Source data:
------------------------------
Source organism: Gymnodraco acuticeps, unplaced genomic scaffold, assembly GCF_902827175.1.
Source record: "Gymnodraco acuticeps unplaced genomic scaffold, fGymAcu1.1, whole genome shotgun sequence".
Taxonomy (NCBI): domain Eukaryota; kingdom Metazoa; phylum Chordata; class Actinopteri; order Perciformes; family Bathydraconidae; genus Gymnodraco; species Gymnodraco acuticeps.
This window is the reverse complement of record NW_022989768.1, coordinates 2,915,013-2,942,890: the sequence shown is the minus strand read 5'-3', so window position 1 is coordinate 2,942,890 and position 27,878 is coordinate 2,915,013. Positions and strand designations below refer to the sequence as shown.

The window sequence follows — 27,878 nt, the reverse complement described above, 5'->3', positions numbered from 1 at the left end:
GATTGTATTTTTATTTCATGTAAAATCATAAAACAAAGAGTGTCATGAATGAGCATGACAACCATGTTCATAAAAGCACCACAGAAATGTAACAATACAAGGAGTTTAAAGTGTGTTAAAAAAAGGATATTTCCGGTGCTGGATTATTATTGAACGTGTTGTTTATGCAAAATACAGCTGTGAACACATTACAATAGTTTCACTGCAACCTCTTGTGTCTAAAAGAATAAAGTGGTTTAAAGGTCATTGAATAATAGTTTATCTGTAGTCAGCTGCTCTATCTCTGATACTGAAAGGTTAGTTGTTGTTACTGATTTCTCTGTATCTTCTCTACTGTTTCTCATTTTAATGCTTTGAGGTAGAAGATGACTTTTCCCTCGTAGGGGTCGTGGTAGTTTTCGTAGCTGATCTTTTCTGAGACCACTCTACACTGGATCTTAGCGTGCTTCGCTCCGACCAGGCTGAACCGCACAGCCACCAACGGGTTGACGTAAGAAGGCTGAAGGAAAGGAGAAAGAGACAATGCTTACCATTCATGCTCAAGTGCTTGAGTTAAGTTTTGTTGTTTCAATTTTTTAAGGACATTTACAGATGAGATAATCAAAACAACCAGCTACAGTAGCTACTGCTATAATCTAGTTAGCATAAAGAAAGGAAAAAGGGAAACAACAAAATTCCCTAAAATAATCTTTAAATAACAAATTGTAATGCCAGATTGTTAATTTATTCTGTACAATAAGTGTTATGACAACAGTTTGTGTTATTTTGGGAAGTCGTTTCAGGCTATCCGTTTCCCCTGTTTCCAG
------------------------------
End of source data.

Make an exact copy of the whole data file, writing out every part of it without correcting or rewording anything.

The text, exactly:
Source organism: Gymnodraco acuticeps, unplaced genomic scaffold, assembly GCF_902827175.1.
Source record: "Gymnodraco acuticeps unplaced genomic scaffold, fGymAcu1.1, whole genome shotgun sequence".
Taxonomy (NCBI): domain Eukaryota; kingdom Metazoa; phylum Chordata; class Actinopteri; order Perciformes; family Bathydraconidae; genus Gymnodraco; species Gymnodraco acuticeps.
This window is the reverse complement of record NW_022989768.1, coordinates 2,915,013-2,942,890: the sequence shown is the minus strand read 5'-3', so window position 1 is coordinate 2,942,890 and position 27,878 is coordinate 2,915,013. Positions and strand designations below refer to the sequence as shown.

The window sequence follows — 27,878 nt, the reverse complement described above, 5'->3', positions numbered from 1 at the left end:
GATTGTATTTTTATTTCATGTAAAATCATAAAACAAAGAGTGTCATGAATGAGCATGACAACCATGTTCATAAAAGCACCACAGAAATGTAACAATACAAGGAGTTTAAAGTGTGTTAAAAAAAGGATATTTCCGGTGCTGGATTATTATTGAACGTGTTGTTTATGCAAAATACAGCTGTGAACACATTACAATAGTTTCACTGCAACCTCTTGTGTCTAAAAGAATAAAGTGGTTTAAAGGTCATTGAATAATAGTTTATCTGTAGTCAGCTGCTCTATCTCTGATACTGAAAGGTTAGTTGTTGTTACTGATTTCTCTGTATCTTCTCTACTGTTTCTCATTTTAATGCTTTGAGGTAGAAGATGACTTTTCCCTCGTAGGGGTCGTGGTAGTTTTCGTAGCTGATCTTTTCTGAGACCACTCTACACTGGATCTTAGCGTGCTTCGCTCCGACCAGGCTGAACCGCACAGCCACCAACGGGTTGACGTAAGAAGGCTGAAGGAAAGGAGAAAGAGACAATGCTTACCATTCATGCTCAAGTGCTTGAGTTAAGTTTTGTTGTTTCAATTTTTTAAGGACATTTACAGATGAGATAATCAAAACAACCAGCTACAGTAGCTACTGCTATAATCTAGTTAGCATAAAGAAAGGAAAAAGGGAAACAACAAAATTCCCTAAAATAATCTTTAAATAACAAATTGTAATGCCAGATTGTTAATTTATTCTGTACAATAAGTGTTATGACAACAGTTTGTGTTATTTTGGGAAGTCGTTTCAGGCTATCCGTTTCCCCTGTTTCCAG